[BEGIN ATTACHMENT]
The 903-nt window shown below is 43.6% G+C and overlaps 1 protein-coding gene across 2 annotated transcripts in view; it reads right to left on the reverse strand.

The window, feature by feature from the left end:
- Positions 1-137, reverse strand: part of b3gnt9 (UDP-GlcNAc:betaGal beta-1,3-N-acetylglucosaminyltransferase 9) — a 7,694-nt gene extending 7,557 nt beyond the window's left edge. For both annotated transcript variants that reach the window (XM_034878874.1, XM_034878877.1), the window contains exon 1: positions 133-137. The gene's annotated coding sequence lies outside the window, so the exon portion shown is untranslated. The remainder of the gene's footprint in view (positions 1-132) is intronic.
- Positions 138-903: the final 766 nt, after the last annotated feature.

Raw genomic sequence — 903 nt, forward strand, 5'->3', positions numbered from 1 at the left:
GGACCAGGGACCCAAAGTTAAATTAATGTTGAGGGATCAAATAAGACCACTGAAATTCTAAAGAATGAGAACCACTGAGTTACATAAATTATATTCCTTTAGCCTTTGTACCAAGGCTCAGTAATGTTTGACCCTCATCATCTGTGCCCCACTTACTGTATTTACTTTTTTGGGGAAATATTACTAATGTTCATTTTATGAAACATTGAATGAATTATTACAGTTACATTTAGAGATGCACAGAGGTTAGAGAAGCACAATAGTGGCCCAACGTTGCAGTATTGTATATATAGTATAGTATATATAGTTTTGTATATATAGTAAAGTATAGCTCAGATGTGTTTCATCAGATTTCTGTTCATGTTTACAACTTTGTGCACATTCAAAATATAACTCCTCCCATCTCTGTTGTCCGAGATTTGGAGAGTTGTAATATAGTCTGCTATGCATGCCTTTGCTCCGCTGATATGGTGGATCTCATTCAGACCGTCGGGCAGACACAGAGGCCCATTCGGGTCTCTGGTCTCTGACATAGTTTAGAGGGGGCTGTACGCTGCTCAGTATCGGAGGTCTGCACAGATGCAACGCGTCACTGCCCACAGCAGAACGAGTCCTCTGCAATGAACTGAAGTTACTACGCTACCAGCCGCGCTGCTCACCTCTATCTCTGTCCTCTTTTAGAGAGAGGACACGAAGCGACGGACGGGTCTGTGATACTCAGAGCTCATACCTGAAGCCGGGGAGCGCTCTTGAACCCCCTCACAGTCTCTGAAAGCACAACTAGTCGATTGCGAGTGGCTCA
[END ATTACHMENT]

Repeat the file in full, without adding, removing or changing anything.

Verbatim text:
The 903-nt window shown below is 43.6% G+C and overlaps 1 protein-coding gene across 2 annotated transcripts in view; it reads right to left on the reverse strand.

The window, feature by feature from the left end:
- Positions 1-137, reverse strand: part of b3gnt9 (UDP-GlcNAc:betaGal beta-1,3-N-acetylglucosaminyltransferase 9) — a 7,694-nt gene extending 7,557 nt beyond the window's left edge. For both annotated transcript variants that reach the window (XM_034878874.1, XM_034878877.1), the window contains exon 1: positions 133-137. The gene's annotated coding sequence lies outside the window, so the exon portion shown is untranslated. The remainder of the gene's footprint in view (positions 1-132) is intronic.
- Positions 138-903: the final 766 nt, after the last annotated feature.

Raw genomic sequence — 903 nt, forward strand, 5'->3', positions numbered from 1 at the left:
GGACCAGGGACCCAAAGTTAAATTAATGTTGAGGGATCAAATAAGACCACTGAAATTCTAAAGAATGAGAACCACTGAGTTACATAAATTATATTCCTTTAGCCTTTGTACCAAGGCTCAGTAATGTTTGACCCTCATCATCTGTGCCCCACTTACTGTATTTACTTTTTTGGGGAAATATTACTAATGTTCATTTTATGAAACATTGAATGAATTATTACAGTTACATTTAGAGATGCACAGAGGTTAGAGAAGCACAATAGTGGCCCAACGTTGCAGTATTGTATATATAGTATAGTATATATAGTTTTGTATATATAGTAAAGTATAGCTCAGATGTGTTTCATCAGATTTCTGTTCATGTTTACAACTTTGTGCACATTCAAAATATAACTCCTCCCATCTCTGTTGTCCGAGATTTGGAGAGTTGTAATATAGTCTGCTATGCATGCCTTTGCTCCGCTGATATGGTGGATCTCATTCAGACCGTCGGGCAGACACAGAGGCCCATTCGGGTCTCTGGTCTCTGACATAGTTTAGAGGGGGCTGTACGCTGCTCAGTATCGGAGGTCTGCACAGATGCAACGCGTCACTGCCCACAGCAGAACGAGTCCTCTGCAATGAACTGAAGTTACTACGCTACCAGCCGCGCTGCTCACCTCTATCTCTGTCCTCTTTTAGAGAGAGGACACGAAGCGACGGACGGGTCTGTGATACTCAGAGCTCATACCTGAAGCCGGGGAGCGCTCTTGAACCCCCTCACAGTCTCTGAAAGCACAACTAGTCGATTGCGAGTGGCTCA